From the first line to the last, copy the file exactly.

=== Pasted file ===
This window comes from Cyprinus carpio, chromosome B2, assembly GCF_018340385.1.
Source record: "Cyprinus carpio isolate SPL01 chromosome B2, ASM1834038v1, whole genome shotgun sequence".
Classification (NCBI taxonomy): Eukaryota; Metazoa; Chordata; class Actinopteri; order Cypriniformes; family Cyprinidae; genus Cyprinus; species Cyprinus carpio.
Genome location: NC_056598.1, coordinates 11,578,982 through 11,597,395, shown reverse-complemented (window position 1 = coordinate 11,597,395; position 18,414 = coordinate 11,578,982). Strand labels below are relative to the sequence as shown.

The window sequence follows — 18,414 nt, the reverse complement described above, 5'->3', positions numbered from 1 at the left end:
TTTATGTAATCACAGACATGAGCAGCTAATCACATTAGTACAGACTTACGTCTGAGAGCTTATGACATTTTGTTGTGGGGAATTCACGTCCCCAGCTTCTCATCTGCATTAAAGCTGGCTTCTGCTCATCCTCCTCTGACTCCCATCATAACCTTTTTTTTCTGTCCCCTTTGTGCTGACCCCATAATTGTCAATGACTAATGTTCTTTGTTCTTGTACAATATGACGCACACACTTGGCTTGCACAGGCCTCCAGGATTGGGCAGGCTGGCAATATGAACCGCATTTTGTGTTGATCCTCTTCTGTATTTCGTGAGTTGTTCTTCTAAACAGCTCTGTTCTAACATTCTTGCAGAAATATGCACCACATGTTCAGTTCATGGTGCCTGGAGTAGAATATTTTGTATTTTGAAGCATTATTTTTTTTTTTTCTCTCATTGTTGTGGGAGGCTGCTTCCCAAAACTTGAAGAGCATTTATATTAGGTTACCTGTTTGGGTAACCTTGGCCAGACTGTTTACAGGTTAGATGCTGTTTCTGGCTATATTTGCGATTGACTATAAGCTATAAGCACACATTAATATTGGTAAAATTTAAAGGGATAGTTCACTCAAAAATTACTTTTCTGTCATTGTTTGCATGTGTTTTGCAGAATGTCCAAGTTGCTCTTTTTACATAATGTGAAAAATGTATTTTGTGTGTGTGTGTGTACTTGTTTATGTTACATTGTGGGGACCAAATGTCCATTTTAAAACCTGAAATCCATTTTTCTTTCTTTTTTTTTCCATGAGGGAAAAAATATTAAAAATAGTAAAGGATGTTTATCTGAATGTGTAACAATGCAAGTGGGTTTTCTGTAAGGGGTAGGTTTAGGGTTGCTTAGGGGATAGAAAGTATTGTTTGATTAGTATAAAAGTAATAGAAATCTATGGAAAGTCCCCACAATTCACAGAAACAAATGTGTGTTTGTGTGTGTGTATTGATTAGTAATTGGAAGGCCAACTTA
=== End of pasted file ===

This window comes from Cyprinus carpio, chromosome B2, assembly GCF_018340385.1.
Source record: "Cyprinus carpio isolate SPL01 chromosome B2, ASM1834038v1, whole genome shotgun sequence".
Classification (NCBI taxonomy): Eukaryota; Metazoa; Chordata; class Actinopteri; order Cypriniformes; family Cyprinidae; genus Cyprinus; species Cyprinus carpio.
Genome location: NC_056598.1, coordinates 11,578,982 through 11,597,395, shown reverse-complemented (window position 1 = coordinate 11,597,395; position 18,414 = coordinate 11,578,982). Strand labels below are relative to the sequence as shown.

The window sequence follows — 18,414 nt, the reverse complement described above, 5'->3', positions numbered from 1 at the left end:
TTTATGTAATCACAGACATGAGCAGCTAATCACATTAGTACAGACTTACGTCTGAGAGCTTATGACATTTTGTTGTGGGGAATTCACGTCCCCAGCTTCTCATCTGCATTAAAGCTGGCTTCTGCTCATCCTCCTCTGACTCCCATCATAACCTTTTTTTTCTGTCCCCTTTGTGCTGACCCCATAATTGTCAATGACTAATGTTCTTTGTTCTTGTACAATATGACGCACACACTTGGCTTGCACAGGCCTCCAGGATTGGGCAGGCTGGCAATATGAACCGCATTTTGTGTTGATCCTCTTCTGTATTTCGTGAGTTGTTCTTCTAAACAGCTCTGTTCTAACATTCTTGCAGAAATATGCACCACATGTTCAGTTCATGGTGCCTGGAGTAGAATATTTTGTATTTTGAAGCATTATTTTTTTTTTTTCTCTCATTGTTGTGGGAGGCTGCTTCCCAAAACTTGAAGAGCATTTATATTAGGTTACCTGTTTGGGTAACCTTGGCCAGACTGTTTACAGGTTAGATGCTGTTTCTGGCTATATTTGCGATTGACTATAAGCTATAAGCACACATTAATATTGGTAAAATTTAAAGGGATAGTTCACTCAAAAATTACTTTTCTGTCATTGTTTGCATGTGTTTTGCAGAATGTCCAAGTTGCTCTTTTTACATAATGTGAAAAATGTATTTTGTGTGTGTGTGTGTACTTGTTTATGTTACATTGTGGGGACCAAATGTCCATTTTAAAACCTGAAATCCATTTTTCTTTCTTTTTTTTTCCATGAGGGAAAAAATATTAAAAATAGTAAAGGATGTTTATCTGAATGTGTAACAATGCAAGTGGGTTTTCTGTAAGGGGTAGGTTTAGGGTTGCTTAGGGGATAGAAAGTATTGTTTGATTAGTATAAAAGTAATAGAAATCTATGGAAAGTCCCCACAATTCACAGAAACAAATGTGTGTTTGTGTGTGTGTATTGATTAGTAATTGGAAGGCCAACTTA